Be that as it may, I did not. So here we are with all the good stuff!
But first, a commercial: Make sure you visit her website, and also check out the first four books in the DragonKeeper Chronicles:
Back to DragonLight: The structure of my review is taken from James Scott Bell‘s book Revision and Self-Editing. In this book, he covers all the ingredients of a good book, and these I have found in DragonLight!
This is one of the strong points of the book. And that is tough to do because a writer could have easily said to themselves “I’ve already written about these people for four books—I don’t need to spend time building their characters”. But Donita did not do that.
I really felt that I knew and cared for the characters at the end, and that is the mark of great writing.
Plot & Structure
In a sense, I had a hard time with the plot because I’m more of an action-adventure kind of guy. BUT, I must acknowledge that I think the plot was designed to be light and fun on purpose. The characters were not in great danger at any time because the author wanted it that way. In all my reading about plot, this goes counter to the normal advice: “Make the characters suffer!” “Kick them while they’re down!” “It’s your job as an author to make everything go wrong!”
But you know what? I have read in ONE place the opposite advice. Where? Timothy Fish’s blog. There he talks about what he calls “Optimistic Plotting“, and that today’s fiction takes a depressing outlook.
That’s one thing I admire about DragonLight … it is NOT depressing. You walk away feeling uplifted. Despite the struggles, God is on the throne, and Donita knows this and wants us to feel this.
Point Of View
Only once in the entire book did I detect a POV slip—and I’ve got a razor eye for that now-a-days since Randy Ingermanson covered that in his blog (just kidding). The book is consistent, and I appreciated her alternately slipping into Bardon’s head.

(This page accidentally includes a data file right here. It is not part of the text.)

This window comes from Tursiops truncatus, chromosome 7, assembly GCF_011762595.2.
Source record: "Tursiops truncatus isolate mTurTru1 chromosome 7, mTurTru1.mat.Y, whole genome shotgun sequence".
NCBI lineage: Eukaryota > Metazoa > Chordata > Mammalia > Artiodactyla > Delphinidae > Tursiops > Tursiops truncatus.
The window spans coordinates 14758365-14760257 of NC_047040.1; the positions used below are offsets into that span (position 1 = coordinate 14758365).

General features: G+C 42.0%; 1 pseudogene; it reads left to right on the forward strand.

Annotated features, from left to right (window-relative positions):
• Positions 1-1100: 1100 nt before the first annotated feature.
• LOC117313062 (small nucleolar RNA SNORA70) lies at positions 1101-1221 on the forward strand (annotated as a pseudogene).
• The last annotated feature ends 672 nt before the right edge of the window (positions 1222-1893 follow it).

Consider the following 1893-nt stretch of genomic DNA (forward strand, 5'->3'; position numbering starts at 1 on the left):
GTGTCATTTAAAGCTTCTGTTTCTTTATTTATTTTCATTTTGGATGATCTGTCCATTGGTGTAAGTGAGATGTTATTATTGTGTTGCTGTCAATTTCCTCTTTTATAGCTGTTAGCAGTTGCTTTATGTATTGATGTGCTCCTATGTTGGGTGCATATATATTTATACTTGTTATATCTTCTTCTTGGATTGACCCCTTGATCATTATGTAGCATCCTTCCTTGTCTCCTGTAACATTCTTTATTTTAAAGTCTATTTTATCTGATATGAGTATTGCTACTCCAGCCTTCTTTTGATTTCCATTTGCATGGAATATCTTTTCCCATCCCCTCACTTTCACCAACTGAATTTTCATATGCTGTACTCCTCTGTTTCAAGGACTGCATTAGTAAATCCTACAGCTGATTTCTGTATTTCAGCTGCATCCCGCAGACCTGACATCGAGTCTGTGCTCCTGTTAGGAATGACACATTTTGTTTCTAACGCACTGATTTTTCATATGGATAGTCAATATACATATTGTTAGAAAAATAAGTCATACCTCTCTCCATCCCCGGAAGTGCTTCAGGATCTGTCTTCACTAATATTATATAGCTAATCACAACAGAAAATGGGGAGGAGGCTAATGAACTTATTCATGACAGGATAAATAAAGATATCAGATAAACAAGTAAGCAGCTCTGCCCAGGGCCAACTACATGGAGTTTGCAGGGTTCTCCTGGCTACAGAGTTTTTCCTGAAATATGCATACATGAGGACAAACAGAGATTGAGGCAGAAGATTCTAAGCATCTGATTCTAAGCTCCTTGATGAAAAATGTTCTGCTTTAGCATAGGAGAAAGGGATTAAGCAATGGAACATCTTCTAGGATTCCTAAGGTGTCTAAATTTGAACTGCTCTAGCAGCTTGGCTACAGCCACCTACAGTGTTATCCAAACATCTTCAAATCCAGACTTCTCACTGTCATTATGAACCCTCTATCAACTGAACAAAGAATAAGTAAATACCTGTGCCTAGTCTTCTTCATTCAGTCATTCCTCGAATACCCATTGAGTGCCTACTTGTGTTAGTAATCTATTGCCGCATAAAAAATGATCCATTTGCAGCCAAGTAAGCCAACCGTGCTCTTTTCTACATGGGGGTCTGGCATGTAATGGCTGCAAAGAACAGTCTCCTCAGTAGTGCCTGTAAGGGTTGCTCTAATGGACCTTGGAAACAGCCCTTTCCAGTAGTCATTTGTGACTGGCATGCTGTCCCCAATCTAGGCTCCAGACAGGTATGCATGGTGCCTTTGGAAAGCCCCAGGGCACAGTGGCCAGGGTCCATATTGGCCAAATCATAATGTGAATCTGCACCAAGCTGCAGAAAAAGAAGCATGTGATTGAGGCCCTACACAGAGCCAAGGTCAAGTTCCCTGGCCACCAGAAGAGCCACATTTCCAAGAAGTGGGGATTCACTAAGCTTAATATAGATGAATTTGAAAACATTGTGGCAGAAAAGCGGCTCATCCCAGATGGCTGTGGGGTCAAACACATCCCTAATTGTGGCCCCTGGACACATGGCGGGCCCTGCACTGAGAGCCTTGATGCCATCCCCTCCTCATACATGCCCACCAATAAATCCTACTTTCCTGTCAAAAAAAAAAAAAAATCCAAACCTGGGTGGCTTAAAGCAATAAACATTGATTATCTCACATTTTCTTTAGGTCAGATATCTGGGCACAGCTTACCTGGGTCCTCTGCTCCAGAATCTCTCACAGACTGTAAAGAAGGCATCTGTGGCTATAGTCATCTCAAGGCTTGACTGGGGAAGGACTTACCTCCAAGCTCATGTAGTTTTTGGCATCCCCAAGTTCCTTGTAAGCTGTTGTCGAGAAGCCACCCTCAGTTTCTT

Yesterday I thought that the (SPOLIER) final scene should have been from Toopka’s perspective. But really, since no other scene in the book was from her perspective, my idea really makes no sense. That would be far too late to jump into her head. So Donita did the best she could without rewriting the entire book.
The pace was fast because Donita kept the scenes short … most chapters are only seven pages, which really makes the book zip by. Each scene was interesting, and no extraneous material was covered that did not either (a) add to the plot, (b) characterize, or © add humor, color, and texture.
This was the best part. Being married, I can appreciate the banter between husband and wife and Kale and Bardon have a fun, respectful, humorous loving relationship. And not just that, but the subtleties were there such that the dialog felt real.
In my opinion, this is what held the book together and kept it going!
Beginning, Middle, & Ends
The book began with a strong fight scene, and that hooked me. The middle was filled with plot movement and fun dialog.
The end was fascinating because Donita did something I don’t remember seeing in a book in near-memory … she tied up all her loose ends BEFORE the climax. This was fascinating to watch. In some ways it made the climax less climactic, but in other ways, it made it the SOLE focus. And the book didn’t need to drag on afterwards for pages and pages to tie up all those flailing threads. Bravo!
Show vs. Tell
The book had a nice balance here, and Donita seems to know when to use what.
Voice & Style
Donita has a definite, developed voice and style, and I appreciated studying it to see how she did it, but alas, that is a difficult thing to grasp! Maybe after I read the whole series I’ll understand it better.
Setting & Description
A wonderful world. Reminded me of Jeffrey Overstreet’s world-building in Auralia’s Colors. Full of color and sizzle, with no hesitation or apology.
No problems here at all. Donita hides her exposition expertly so that you don’t even notice it. No info dumps here!
The themes were strong in this book. Giving birth to children, along with its burdens. Giving birth to truth, along with its responsibilities.
Two other themes are Pride (Gilda) and Fear (The Followers). And these two are connected. Donita K. Paul herself stopped by my blog and let me in on a secret … here’s what she says:
The fact that the leader of the cult turned out to be a meech was another slam against poor Gilda who thought her race could do nothing but good.
Very interesting, and something I had completely missed!
Here are the other tour members: